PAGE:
Football coach files runs into trouble in Chapter 7 proceedings

On behalf of The Rollins Law Firm posted in Chapter 7 on Tuesday, November 20, 2012.

Bankruptcy can allow a distressed consumer to create a fresh start and put an end to creditor harassment. A Chapter 7 bankruptcy can become contentious, however, when the liquidation process begins and the court decides which personal property will be protected by the bankruptcy.

The Razorbacks' football coach, who is likely known among Mississippi sports fans, filed for Chapter 7 bankruptcy. As we have previously covered, the college coach is seeking to discharge $40 million worth of debt. Most recently, the bankruptcy trustee requested a 60-day extension to obtain all the necessary financial documentation.

A creditor in this bankruptcy case has also requested that the coach be put under oath to investigate the disposition of his salary from the university. One week before filing for bankruptcy, the coach requested that his employer defer 71 percent of his salary until the end of the current football season.

The creditor believes the purpose of this arrangement was to protect the coach's salary from the bankruptcy. One legal observer noted that creditors often request an examination in bankruptcy cases when they suspect fraudulent information pertaining to income or assets. He added that the examination could result in the debtor being denied the right to discharge a portion of his or her debt.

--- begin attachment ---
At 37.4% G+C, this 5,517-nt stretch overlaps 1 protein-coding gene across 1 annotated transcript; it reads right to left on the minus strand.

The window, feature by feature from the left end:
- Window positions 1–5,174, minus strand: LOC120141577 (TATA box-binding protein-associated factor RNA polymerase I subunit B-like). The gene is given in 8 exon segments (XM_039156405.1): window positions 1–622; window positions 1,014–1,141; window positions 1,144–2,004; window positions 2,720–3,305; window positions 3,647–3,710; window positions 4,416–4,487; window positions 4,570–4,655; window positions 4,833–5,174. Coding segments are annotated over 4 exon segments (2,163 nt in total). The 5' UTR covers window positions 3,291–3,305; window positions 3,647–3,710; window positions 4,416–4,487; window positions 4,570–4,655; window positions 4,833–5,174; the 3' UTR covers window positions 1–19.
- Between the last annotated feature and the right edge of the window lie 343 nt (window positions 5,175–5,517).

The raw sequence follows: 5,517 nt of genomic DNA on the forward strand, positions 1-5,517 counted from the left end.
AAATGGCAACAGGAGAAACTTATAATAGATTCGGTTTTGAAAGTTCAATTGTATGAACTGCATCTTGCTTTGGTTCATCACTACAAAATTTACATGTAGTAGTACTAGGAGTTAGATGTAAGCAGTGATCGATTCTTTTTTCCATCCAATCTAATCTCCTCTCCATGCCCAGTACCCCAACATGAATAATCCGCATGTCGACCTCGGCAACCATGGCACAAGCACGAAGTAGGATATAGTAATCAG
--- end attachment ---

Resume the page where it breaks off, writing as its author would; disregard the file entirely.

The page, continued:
Property exemptions often allow the debtor to keep property in a Chapter 7 bankruptcy. Since exemptions directly affect the amount of cash garnered through liquidation to pay off debt, it's no wonder that creditors may question various aspects of bankruptcy cases. Income earned after a bankruptcy filing is usually divided to satisfy creditors. Money earned prior to the filing, in most cases, is left with the individual who files.

As the football coach's case demonstrates, the bankruptcy process is confusing and can even become heated. This is why it's important to fully disclose assets and seek out trustworthy advice when looking for debt relief.

Source: USA Today Sports, "Arkansas coach's bankruptcy case turns contentious," Brent Schrotenboer, Nov. 14, 2012

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